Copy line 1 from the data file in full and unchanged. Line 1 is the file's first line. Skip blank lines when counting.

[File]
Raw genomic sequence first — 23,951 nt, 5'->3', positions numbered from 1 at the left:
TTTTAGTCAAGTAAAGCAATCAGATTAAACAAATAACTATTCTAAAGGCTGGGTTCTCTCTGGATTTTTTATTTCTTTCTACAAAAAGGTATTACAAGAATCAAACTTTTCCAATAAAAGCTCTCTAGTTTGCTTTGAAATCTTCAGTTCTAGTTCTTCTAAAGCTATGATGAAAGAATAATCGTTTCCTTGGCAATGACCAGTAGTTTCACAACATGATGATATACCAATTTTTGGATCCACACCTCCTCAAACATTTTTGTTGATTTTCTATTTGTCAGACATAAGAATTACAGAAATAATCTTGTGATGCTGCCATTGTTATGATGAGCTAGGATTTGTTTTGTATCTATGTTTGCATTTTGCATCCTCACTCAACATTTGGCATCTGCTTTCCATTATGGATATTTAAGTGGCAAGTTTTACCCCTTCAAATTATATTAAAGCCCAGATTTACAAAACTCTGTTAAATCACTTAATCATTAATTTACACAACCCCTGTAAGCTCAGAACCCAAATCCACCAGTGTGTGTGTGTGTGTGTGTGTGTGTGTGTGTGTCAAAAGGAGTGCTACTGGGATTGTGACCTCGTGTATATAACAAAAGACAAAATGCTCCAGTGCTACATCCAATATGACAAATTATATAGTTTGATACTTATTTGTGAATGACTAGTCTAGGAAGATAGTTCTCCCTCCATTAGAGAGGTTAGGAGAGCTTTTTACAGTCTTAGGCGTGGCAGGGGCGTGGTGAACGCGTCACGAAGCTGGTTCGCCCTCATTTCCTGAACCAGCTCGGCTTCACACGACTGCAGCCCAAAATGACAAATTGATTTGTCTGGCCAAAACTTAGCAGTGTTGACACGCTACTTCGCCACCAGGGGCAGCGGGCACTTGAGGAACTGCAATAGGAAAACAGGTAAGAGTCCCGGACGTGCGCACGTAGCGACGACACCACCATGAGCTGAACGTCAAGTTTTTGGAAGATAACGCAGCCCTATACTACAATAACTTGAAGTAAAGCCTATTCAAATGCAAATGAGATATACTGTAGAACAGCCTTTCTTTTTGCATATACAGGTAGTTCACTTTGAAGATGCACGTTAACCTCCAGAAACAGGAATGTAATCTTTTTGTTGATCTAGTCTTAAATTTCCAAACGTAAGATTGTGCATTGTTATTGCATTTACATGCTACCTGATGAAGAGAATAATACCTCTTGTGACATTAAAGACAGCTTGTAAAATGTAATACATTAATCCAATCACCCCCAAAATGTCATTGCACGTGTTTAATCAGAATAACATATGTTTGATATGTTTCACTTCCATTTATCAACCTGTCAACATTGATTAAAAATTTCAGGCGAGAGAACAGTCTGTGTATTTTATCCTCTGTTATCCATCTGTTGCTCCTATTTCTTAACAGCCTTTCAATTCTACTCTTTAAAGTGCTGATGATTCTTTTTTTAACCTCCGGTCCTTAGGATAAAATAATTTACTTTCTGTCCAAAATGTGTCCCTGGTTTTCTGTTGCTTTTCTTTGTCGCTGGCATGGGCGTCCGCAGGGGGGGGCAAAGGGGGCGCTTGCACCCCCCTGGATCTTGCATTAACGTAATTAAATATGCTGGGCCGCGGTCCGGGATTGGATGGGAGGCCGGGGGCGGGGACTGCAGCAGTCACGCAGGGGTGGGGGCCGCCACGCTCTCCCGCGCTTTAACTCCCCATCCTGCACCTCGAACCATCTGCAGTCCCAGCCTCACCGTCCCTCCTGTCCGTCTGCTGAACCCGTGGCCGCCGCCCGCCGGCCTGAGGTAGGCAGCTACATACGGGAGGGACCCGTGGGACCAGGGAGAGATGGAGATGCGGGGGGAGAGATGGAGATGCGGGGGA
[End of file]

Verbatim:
Raw genomic sequence first — 23,951 nt, 5'->3', positions numbered from 1 at the left: